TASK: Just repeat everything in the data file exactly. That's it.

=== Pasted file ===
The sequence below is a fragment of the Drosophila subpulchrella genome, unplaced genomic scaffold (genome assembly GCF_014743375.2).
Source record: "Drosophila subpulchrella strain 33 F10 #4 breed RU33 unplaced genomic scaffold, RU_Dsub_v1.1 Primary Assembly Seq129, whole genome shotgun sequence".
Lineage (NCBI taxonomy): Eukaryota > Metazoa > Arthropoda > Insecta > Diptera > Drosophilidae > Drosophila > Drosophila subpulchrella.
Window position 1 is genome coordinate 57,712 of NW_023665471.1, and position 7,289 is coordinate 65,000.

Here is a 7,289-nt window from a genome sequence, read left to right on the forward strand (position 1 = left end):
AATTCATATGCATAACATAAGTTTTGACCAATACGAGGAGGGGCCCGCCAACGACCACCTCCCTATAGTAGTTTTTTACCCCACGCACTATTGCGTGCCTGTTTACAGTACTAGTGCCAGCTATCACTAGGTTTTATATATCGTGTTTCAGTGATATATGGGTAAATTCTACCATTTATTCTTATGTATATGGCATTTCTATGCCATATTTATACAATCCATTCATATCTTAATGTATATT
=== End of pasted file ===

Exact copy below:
The sequence below is a fragment of the Drosophila subpulchrella genome, unplaced genomic scaffold (genome assembly GCF_014743375.2).
Source record: "Drosophila subpulchrella strain 33 F10 #4 breed RU33 unplaced genomic scaffold, RU_Dsub_v1.1 Primary Assembly Seq129, whole genome shotgun sequence".
Lineage (NCBI taxonomy): Eukaryota > Metazoa > Arthropoda > Insecta > Diptera > Drosophilidae > Drosophila > Drosophila subpulchrella.
Window position 1 is genome coordinate 57,712 of NW_023665471.1, and position 7,289 is coordinate 65,000.

Here is a 7,289-nt window from a genome sequence, read left to right on the forward strand (position 1 = left end):
AATTCATATGCATAACATAAGTTTTGACCAATACGAGGAGGGGCCCGCCAACGACCACCTCCCTATAGTAGTTTTTTACCCCACGCACTATTGCGTGCCTGTTTACAGTACTAGTGCCAGCTATCACTAGGTTTTATATATCGTGTTTCAGTGATATATGGGTAAATTCTACCATTTATTCTTATGTATATGGCATTTCTATGCCATATTTATACAATCCATTCATATCTTAATGTATATT